Please note that Inquirers into the Dominican Laity must:
1. be at least 18 years of age and fully initiated in the Catholic Church for at least two years,
2. have a strong commitment to live the Catholic faith,
3. have a desire for a deeper relationship with God nurtured through liturgical and private prayer,
4. have a stable and moral character capable of persevering in following the Rule and Statutes of the Dominican Laity,
5. have a desire to search for truth through prayer and study,
6. be active in spreading the Good News through apostolic work, the example of their lives, and formal or informal preaching when the opportunity presents itself,
7. be willing to join other lay men and women in prayer, study, and works as a member of a community.
THE PATH OF FORMATION
INITIAL FORMATION OF LAY DOMINICANS
The purpose of the initial formation program is to allow new members a period of discernment and study without a formal commitment to the Order or to the chapter. During this time, Inquirers and Candidates are expected to begin gradually to observe the practices of the Laity. The formation program is broken down into two years, each of which is detailed on the following pages:
Formation - First Year
The first year of formation is the Year of Inquiry (or the Postulancy), the year in which new members seek to discern whether they are, in fact, called to Dominican life. During this year, the study is centered on what it means to be a Dominican, familiarity with Dominican history and saints, as well as with the role of the Laity in the Church today.
RECOMMENDED BOOK LIST:
•The documents of Vatican II (Austin Flannery, OP)
• A biography of St. Dominic
• The Catechism of the Catholic Church
• The Holy Bible
• Praying with St. Dominic (Monshau, OP)
• Praying with St. Catherine of Siena (Vinje, OP)
Inquirers are expected to attend all study sessions, as well as the community retreat and other events.
At the end of this first year, the Inquirers are asked to write a letter to the chapter council requesting Reception into the Order. At the same time they must present letters from a spiritual director or companion, a fellow apostolic worker, and a friend. If accepted by the Council, the Inquirers are received into the Order and a replica of the white scapular is given to them as a sign of their membership.
Below are some sample lessons for this year of inquiry, which chapters may choose to implement if they so choose.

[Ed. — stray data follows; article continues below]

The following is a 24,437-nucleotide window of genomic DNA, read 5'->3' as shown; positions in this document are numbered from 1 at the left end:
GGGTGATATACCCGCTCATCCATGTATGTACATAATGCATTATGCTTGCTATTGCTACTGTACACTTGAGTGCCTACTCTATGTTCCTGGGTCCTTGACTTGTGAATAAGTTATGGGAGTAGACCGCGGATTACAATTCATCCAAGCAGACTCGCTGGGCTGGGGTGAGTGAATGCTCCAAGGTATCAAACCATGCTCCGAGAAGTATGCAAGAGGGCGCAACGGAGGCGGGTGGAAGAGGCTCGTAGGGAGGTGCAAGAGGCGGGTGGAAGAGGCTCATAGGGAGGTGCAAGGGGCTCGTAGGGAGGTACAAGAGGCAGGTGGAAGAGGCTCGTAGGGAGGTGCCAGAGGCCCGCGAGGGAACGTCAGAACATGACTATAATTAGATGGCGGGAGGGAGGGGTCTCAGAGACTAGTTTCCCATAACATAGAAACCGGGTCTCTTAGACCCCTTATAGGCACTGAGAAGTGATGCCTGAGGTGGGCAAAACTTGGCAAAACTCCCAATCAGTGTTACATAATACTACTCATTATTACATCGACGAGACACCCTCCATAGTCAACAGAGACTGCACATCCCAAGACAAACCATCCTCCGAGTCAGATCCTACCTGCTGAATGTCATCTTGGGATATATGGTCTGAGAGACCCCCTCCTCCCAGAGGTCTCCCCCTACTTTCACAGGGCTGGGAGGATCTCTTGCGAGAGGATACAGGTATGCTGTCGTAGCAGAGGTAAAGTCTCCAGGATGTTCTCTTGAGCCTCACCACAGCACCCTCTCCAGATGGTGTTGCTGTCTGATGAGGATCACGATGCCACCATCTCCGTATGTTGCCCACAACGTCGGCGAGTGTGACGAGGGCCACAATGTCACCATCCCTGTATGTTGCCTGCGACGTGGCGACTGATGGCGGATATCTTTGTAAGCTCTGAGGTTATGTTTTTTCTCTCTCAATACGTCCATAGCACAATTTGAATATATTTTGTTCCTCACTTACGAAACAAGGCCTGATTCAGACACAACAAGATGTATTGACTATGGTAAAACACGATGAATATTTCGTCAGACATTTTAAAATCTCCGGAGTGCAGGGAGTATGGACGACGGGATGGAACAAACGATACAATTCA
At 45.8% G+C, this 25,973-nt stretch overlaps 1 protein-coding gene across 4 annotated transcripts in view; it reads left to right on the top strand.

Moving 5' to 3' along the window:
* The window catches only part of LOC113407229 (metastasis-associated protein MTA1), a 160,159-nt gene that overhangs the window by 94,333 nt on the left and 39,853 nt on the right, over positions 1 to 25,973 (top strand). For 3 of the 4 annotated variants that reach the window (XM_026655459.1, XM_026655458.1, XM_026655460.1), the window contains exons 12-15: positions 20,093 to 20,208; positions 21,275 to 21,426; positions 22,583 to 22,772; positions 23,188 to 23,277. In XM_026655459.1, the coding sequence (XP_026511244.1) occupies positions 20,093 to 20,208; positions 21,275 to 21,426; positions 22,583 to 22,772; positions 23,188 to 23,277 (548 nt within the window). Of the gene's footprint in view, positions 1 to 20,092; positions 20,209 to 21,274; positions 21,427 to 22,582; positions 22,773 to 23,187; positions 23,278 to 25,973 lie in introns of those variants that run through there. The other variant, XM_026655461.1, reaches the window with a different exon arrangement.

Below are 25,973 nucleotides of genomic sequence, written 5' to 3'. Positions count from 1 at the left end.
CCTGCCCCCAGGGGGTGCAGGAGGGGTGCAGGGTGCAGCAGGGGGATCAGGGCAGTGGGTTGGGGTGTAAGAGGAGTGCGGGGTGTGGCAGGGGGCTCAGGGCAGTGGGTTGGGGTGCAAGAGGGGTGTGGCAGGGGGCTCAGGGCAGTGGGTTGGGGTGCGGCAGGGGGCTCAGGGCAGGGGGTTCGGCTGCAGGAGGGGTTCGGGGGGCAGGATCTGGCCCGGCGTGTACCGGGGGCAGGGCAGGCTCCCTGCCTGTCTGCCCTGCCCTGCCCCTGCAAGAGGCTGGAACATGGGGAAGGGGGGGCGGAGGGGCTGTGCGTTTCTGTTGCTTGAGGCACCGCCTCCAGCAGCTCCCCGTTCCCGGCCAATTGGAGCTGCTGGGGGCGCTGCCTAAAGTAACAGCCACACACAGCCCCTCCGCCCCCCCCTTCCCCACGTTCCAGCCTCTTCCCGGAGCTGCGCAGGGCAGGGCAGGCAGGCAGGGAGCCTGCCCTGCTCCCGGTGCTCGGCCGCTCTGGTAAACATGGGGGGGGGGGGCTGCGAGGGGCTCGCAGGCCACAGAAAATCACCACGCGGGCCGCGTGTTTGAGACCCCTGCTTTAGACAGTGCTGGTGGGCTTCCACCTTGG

The second year of formation is the Year of Candidacy (or the Novitiate), during which the new members continue to discern their vocations, begin to practice the daily obligations to which they will commit themselves at the end of this second year, begin to participate more in the life of the chapter, the larger group. Candidates are welcomed to the study meetings of the senior group as well as to their own mandatory meetings.
The focus of study for the Candidates is the Beatitudes, the standards by which Christians come to resemble the Master, basic standards for Christian living and certainly, therefore, for Dominican life. Candidates are encouraged to facilitate their meetings, to prepare and present the material, and to lead their Liturgy of the Hours
RECOMMENDED BOOK LIST:
• Early Dominicans (Tugwell, OP)
• a book on the Beatitudes
• a Breviary (Christian Prayer)
Candidates are expected to attend all formation meetings and to take an active part. Toward the end of this second year, the Candidates are asked to write a letter to the chapter council requesting to make their profession. If accepted by the Council, the Candidates promise to observe the Rule and Statutes of the Dominican Laity, and they receive a Dominican cross to wear as symbol of their commitment.
The Rite of Reception And Profession
by Reginald Garrigou-Lagrange, O.P.
We must recall here the division between ascetical and mystical theology that was generally accepted until the eighteenth century, and then the modification that Scaramelli and those who followed him introduced at that time. The reader will, therefore, more readily understand why, with several contemporary theologians, we return to the division that seems to us truly traditional and conformable to the principles of the great masters.
Until the eighteenth century, authors generally set forth under the title Theologia mystica all the questions that ascetical and mystical theology treats of today. This is evident from the title of the works written by Blessed Bartholomew of the Martyrs, O.P., Philip of the Blessed Trinity, O.C.D., Anthony of the Holy Ghost, O.C.D., Thomas Vallgornera, O.P., Schram, O.S.B.., and others. Under the title Theologia mystica all these authors treated of the purgative way of beginners, of the illuminative way of proficients, and of the unitive way of the perfect. In one or the other of these last two parts, they spoke of infused contemplation and the extraordinary graces which sometimes accompany it, that is to say, visions, revelations, and like favors. Moreover, in their introduction these authors customarily treated of experimental mystical theology, that is, of infused contemplation itself, for their treatises were directed to it and to the intimate union with God which results from it. Read more...
(Information from: The Three Ages of the Interior Life - Introduction: Section F)